The aim of this project is to introduce classical dance and music to children of various age groups through contemporary contexts. To this end, we use stories from various sources - mythology, popular culture, stories that pertain to social causes and most importantly, stories that reflect the lives of children in India today. We introduce these stories through interactive sessions during which children are led to explore movement and use these movements in short choreographies that they are encouraged to make on their own. In this way, they are not taught rigid choreographies but learn that art and movement are fluid. Interactive sessions also help children interact with classical dance and music in non-traditional formats. This will eventually lead to formal training alongside, if the children are then interested in pursuing dance seriously. While our focus is currently on children, we hope to expand this initiative to older age groups, thus building a community of dancers and/or rasikas who are interested and informed.
There are a few formats that we use in order to employ the stories effectively. When we have workshops of longer duration, i.e., 6-10 hours, we pick stories that the children can then present as solo pieces. Each workshop has a theme like water conservation or adventure. We start with a basic, general warm-up. This is followed by teaching them hand and body movements that are related to the story. If the story is about animals for example, we first encourage them to move as a specific animal, how they think it might move. Then, we teach them hastas (hand gestures) and movements from dance and ask them to combine them in ways they want to. In the next segment of the workshop, we narrate the story to them, and go through the emotions of the characters in each segment of the story. Then we teach them choreography for a story. After they learn the choreography, they are encouraged to substitute the movements with anything they would like to from what they were taught. In shorter workshops, we conduct interactive storytelling sessions, where we first explore movement with them, then perform a story for the children, with them joining us at segments where the movements might be used. The stories themselves are meticulously chosen, in order to make sure that they will be interesting and if possible, carry an underlying social message.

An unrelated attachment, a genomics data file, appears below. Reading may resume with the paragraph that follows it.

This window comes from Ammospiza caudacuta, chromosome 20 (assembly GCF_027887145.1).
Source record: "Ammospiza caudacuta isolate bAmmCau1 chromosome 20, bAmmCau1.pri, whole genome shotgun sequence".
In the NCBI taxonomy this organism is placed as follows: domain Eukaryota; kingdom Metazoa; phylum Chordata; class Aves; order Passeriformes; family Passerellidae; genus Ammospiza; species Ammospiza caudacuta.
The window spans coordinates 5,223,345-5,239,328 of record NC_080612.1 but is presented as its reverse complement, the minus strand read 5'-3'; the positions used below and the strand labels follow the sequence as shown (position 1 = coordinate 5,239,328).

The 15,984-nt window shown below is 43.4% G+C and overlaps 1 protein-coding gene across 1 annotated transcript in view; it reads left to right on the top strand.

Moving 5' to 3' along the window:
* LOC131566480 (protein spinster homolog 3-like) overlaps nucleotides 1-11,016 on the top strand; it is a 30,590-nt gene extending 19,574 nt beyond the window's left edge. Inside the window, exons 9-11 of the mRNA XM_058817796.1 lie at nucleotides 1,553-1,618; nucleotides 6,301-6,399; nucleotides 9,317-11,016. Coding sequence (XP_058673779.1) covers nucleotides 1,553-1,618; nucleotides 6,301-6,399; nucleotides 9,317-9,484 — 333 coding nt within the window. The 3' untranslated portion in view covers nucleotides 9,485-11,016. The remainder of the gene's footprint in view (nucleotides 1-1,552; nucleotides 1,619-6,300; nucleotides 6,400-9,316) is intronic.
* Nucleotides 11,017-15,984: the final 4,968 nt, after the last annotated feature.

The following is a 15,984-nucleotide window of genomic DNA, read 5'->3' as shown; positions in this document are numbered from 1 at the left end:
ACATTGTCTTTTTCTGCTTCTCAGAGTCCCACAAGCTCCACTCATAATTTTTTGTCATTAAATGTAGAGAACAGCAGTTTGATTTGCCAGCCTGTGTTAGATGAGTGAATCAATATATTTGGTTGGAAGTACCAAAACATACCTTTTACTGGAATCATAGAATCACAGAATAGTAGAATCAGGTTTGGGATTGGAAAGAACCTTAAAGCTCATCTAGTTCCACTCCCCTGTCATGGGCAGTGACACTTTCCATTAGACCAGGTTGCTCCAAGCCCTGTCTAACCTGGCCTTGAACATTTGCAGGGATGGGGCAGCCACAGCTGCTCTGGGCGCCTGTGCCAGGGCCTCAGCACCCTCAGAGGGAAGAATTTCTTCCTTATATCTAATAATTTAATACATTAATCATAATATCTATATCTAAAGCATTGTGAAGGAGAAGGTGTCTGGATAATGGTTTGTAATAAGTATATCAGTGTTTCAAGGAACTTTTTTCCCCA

Note about authors: Anu Bhaskararaman is an internationally acclaimed Bharathanatyam dancer and theatre artiste and editor of Kaleidoculture, an online magazine. Lakshmy Ramakrishnan is a movement artist choreographer and teacher lives in Bangalore, exponent in Bharatanatyam, Mohiniattam, Kuchupudi.